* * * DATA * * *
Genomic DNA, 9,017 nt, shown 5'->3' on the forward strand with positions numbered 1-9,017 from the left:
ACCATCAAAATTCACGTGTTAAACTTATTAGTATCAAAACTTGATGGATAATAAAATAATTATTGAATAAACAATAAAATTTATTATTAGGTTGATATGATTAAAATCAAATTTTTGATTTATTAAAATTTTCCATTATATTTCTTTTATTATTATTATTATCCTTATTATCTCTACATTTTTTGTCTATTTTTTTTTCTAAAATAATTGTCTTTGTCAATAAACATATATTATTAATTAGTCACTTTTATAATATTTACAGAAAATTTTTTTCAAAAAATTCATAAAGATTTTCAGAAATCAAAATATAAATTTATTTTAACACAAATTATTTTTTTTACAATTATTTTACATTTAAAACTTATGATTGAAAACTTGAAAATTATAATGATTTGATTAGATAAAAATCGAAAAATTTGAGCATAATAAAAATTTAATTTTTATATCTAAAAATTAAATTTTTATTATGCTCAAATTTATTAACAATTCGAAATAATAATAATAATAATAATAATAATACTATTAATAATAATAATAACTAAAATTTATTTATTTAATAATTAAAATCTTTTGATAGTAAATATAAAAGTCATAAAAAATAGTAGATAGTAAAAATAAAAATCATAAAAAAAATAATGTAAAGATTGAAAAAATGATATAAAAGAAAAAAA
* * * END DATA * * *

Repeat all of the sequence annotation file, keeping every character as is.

Genomic DNA, 9,017 nt, shown 5'->3' on the forward strand with positions numbered 1-9,017 from the left:
ACCATCAAAATTCACGTGTTAAACTTATTAGTATCAAAACTTGATGGATAATAAAATAATTATTGAATAAACAATAAAATTTATTATTAGGTTGATATGATTAAAATCAAATTTTTGATTTATTAAAATTTTCCATTATATTTCTTTTATTATTATTATTATCCTTATTATCTCTACATTTTTTGTCTATTTTTTTTTCTAAAATAATTGTCTTTGTCAATAAACATATATTATTAATTAGTCACTTTTATAATATTTACAGAAAATTTTTTTCAAAAAATTCATAAAGATTTTCAGAAATCAAAATATAAATTTATTTTAACACAAATTATTTTTTTTACAATTATTTTACATTTAAAACTTATGATTGAAAACTTGAAAATTATAATGATTTGATTAGATAAAAATCGAAAAATTTGAGCATAATAAAAATTTAATTTTTATATCTAAAAATTAAATTTTTATTATGCTCAAATTTATTAACAATTCGAAATAATAATAATAATAATAATAATAATACTATTAATAATAATAATAACTAAAATTTATTTATTTAATAATTAAAATCTTTTGATAGTAAATATAAAAGTCATAAAAAATAGTAGATAGTAAAAATAAAAATCATAAAAAAAATAATGTAAAGATTGAAAAAATGATATAAAAGAAAAAAA